It has now become a tourist attraction in its own right, as day trips from the south try to take coaches as near to the Ghost Town as they can for a brief glimpse of a place frozen in time. Such was our first brief glimpse.
More recently, staying a few miles north of Famagusta, we were able to explore a little more on our own. For the best views of the deserted beaches of Varosha, head for Palm Beach hotel (J). There are sunbeds on a top-quality sandy beach here, with clear sheltered waters for bathing, as long as you don't mind the deserted tower blocks of Varosha behind you. It certainly makes for an eery experience.
We also found that the combined hotel shuttle bus/ local bus to Iskele from Famagusta skirted a lot of the Ghost Town on its route after leaving Famagusta bus station. Glimpsing derelict buildings out of the window, you suddenly notice the barbed wire barriers and the familiar signs forbidding photography.
Even in November, daytime temperatures in Famagusta can reach 27C. So stops for a drink are highly recommended.
Here are a few of our favorites in Famagusta.
For anyone on a short visit to Famagusta, the first stop is usually St. Nicholas Cathedral, Lala Mustafa Pasa Mosque. Ginkgo is conveniently located next to the mosque on Namik Kemal Square. There's an atmospheric dining area inside the old stone building, but most choose the shaded outside area on the square. We found it hard to resist the polite invitations of the Cameroon staff here. So much so, that we returned here for their friendly service 18 months after our first visit, to be served by the same waiter. If you're looking for friendly service and reasonable prices in a prime location, you can't go far wrong with Ginkgo.
Gazimagusa Beach Buffet
After walking from the walled city to the coast by Palm Beach Hotel we were grateful to find this beach bar serving cold drinks, meals, and snacks. As we were there, a tour group picked up their lunch to eat on the beach while looking at the Ghost Town nearby. Prices were very reasonable, especially given its great beachside location.
If you are heading out this way out of season, it might be a good idea to check opening times. Others, who went here the week after us, found the beach bar closed.
If you are looking for an atmospheric and traditional patisserie and brasserie, then Petek, conveniently located opposite the Sea Gate in Famagusta is the place to go. Unmissable with its rooftop red logo, Petek is in two sections. The cafe area, on two levels, has a shop adjacent to it. The ground floor dining area is arranged around an ornamental central fountain. A curved staircase, decorated with old photos, leads up to the upper level around a central fireplace. Weather permitting, doors are pulled open so that diners can sit out on the balconies, with plenty of shade available. This is the place to try a Turkish coffee and sample a cake. We also found that they do good tea.
Next door, the patisserie stocks an amazing array of cakes and sweet delicacies, including a wide range of Turkish delight. If you are really taken with Petek, be sure to pick up one of their leaflets, which gives details of their other locations in Northern Cyprus.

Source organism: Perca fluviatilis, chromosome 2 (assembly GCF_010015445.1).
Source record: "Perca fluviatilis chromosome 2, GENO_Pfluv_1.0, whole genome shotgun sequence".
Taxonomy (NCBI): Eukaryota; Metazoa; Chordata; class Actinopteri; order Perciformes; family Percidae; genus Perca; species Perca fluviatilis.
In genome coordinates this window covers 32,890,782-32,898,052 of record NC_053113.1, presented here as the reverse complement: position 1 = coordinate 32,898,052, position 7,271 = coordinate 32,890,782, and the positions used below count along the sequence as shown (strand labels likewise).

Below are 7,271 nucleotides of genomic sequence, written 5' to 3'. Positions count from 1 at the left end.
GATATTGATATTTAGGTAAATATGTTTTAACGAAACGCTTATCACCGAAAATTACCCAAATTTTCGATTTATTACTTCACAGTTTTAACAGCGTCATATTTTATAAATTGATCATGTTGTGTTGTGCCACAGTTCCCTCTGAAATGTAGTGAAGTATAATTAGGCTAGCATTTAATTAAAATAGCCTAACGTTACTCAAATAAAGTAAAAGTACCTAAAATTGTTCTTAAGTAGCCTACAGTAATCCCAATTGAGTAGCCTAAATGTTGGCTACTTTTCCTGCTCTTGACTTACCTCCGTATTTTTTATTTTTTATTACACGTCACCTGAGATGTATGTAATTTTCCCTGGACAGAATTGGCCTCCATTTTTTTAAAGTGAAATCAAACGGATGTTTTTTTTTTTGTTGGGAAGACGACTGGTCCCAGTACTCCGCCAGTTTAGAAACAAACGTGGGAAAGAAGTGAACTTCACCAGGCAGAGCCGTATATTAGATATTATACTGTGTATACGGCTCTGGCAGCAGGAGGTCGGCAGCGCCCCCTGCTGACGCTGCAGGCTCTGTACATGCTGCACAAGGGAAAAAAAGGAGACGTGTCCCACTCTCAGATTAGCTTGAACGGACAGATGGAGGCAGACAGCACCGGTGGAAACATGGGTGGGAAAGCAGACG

2. St. Barnabas Monastery
Barnabas, a Cypriot Jew, traveled with Paul on missionary journeys, as detailed in the Bible. Christian tradition holds that Barnabas was martyred at Salamis, Cyprus in 61AD by Jews who resented his success in preaching the Christian gospel. His body was privately buried. He is regarded as the founder of the Cypriot Orthodox Church and the patron saint of Cyprus.
Legend has it that, in 478, Barnabas appeared in a dream to the Archbishop of Constantia (Salamis, Cyprus), Anthemios, revealing that he was buried under a carob tree. The archbishop found the remains of Barnabas buried with a copy of St. Matthew's Gospel on his chest. Anthemios founded a church near the burial site and placed the remains here.
There has been a monastery on this site since the 5th Century. But the building that survives today dates from 1756. Until the division of Cyprus in 1974, Famagustans used to get their babies baptized here. Tourists visit to admire the icons and the frieze depicting the discovery of Barnabas's remains by Archbishop Anthemios, but it is now a museum, rather than a place used by Christians.
The cloisters house an archaeological museum with many artifacts discovered in the surrounding area. There is also a cafe in the pleasant courtyard area and a gift shop near the entrance.
There's a small charge for entering the monastery area. In addition, there is a further nominal charge for the toilets.
After visiting the monastery and museum, we were still none the wiser as to where the remains of Barnabas were located, until we noticed a path beyond the car park area, leading to a small chapel a short distance away. The original church has long since crumbled, but a mausoleum, dating from the 19th Century, has been built over the supposed tomb of Barnabas. It is free to enter. The interior is very plain with a few icons. Go down the steps into a cave-like level to find a shrouded coffin and more icons. It's a slightly eery experience, but one not to miss, when visiting the monastery.
We took a taxi there from our resort 9 kilometers away. A visit here combines well with one to the nearby ruins of Salamis.